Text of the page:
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Air toxics have been steadily decreasing in California since 1990 due to on-going regulatory developments.  The California Legislature adopted the Air Toxics Hot Spots Information and Assessment Act of 1987.  This law established a statewide inventory program for air toxic emissions from individual facilities as well as requirements for risk assessment and public notification.  As a result of the act, local air districts have been implementing Air Toxics Hot Spots compliance programs, facilities have been installing control equipment, and the California Air Resources Board has been adopting mobile emission controls for new vehicles.  The Office of Environmental Health Hazards Assessment (OEHHA) updated its methods for air toxic assessments through its February 2015 Air Toxics Hot Spots Program Guidance Manual for Preparation of Health Risk Assessments update (available here).  Due to these changes, many air districts have recently revised their health risk thresholds for air permits and California Environmental Quality Act (CEQA) projects.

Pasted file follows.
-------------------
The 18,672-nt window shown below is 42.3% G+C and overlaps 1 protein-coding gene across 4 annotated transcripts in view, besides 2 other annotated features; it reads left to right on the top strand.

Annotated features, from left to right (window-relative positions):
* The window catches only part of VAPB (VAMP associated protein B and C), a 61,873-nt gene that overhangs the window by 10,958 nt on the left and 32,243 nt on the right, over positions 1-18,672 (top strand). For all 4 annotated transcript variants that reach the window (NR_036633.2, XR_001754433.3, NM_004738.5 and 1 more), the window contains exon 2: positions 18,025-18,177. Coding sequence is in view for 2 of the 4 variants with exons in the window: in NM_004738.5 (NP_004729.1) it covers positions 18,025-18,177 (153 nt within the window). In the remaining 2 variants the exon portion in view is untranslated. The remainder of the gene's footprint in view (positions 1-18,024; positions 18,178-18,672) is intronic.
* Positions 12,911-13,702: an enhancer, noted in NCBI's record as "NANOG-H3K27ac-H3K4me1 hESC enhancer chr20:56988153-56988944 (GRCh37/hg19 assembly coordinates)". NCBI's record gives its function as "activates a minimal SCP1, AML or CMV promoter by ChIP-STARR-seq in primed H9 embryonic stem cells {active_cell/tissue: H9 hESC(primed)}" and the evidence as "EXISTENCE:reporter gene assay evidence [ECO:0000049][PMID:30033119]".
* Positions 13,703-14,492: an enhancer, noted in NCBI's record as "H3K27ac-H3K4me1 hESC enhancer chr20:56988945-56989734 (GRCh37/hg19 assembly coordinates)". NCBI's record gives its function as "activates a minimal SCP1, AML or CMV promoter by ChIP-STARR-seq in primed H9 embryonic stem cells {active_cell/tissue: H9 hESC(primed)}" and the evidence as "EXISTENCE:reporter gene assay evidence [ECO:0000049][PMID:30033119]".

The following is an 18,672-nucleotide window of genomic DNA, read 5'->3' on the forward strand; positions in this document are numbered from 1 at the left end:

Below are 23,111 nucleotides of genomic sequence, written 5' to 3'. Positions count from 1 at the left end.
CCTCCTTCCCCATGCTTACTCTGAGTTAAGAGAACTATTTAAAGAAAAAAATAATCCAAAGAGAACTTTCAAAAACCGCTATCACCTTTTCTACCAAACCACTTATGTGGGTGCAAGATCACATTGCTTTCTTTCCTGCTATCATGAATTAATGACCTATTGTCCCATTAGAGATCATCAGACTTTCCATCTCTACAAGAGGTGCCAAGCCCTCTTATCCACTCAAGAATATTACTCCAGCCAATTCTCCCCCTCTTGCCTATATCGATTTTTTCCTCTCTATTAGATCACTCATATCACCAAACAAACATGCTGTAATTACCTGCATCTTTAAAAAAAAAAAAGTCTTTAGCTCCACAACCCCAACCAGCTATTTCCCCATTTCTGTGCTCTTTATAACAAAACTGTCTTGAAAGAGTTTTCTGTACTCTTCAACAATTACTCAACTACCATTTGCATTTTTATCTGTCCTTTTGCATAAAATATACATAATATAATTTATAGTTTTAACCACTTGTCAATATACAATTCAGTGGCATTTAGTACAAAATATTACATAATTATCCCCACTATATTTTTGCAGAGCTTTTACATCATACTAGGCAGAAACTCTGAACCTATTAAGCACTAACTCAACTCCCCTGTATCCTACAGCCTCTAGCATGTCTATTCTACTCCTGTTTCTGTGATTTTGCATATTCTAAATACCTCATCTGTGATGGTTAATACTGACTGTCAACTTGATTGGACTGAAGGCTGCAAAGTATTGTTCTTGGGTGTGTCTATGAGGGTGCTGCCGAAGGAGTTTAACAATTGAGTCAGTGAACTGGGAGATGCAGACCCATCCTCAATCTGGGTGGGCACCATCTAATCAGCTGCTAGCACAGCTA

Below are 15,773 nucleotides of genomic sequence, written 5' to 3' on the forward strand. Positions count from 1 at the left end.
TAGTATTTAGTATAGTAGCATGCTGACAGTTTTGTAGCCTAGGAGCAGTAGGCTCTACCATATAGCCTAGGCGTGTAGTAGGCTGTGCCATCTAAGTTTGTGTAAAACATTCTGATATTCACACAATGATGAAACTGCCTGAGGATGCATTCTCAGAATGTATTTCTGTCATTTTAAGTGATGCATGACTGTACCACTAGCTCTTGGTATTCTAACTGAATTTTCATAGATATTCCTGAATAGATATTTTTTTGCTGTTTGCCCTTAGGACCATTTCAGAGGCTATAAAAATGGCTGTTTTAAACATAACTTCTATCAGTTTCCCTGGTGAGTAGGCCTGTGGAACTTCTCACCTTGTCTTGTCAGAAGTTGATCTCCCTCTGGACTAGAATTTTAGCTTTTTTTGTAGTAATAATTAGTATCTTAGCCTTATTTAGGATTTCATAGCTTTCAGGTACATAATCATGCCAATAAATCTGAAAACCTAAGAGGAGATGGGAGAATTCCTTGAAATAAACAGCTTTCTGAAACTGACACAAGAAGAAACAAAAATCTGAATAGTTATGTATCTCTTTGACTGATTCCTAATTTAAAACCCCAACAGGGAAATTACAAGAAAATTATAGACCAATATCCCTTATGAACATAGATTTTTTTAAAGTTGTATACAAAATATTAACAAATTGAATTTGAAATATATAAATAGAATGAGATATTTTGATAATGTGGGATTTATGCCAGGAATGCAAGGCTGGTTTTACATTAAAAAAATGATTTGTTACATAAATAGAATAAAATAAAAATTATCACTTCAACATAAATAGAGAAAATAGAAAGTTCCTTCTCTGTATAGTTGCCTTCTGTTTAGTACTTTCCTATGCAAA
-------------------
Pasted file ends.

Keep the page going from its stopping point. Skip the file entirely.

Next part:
In response to changes in air toxic assessment methods, the California Air Pollution Control Officers Association (CAPCOA) released a draft update to its Hot Spots Public Notification Guidelines document for public review and comment.  Comments will be accepted by CAPCOA through October 31, 2016 and may be submitted by email, or by mail to:  Alan Abbs, Executive Director, CAPCOA, 1107 Ninth Street, Suite 1005, Sacramento, CA 95814.  CAPCOA may also schedule workshops for further input and comment.

The Hot Spots Public Notification Guidelines document will provide guidance to air districts for revising and implementing their own air toxic notification programs.  District programs must meet the requirements for public notification found in Health & Safety Code 44362(b).

If your facility now requires a preliminary risk evaluation, health risk assessment, public notification support, or other expanded AB 2588, air permit or CEQA compliance as a result of your air toxic emission risk levels, please contact us at (949) 567-9880.  For additional assistance, please contact: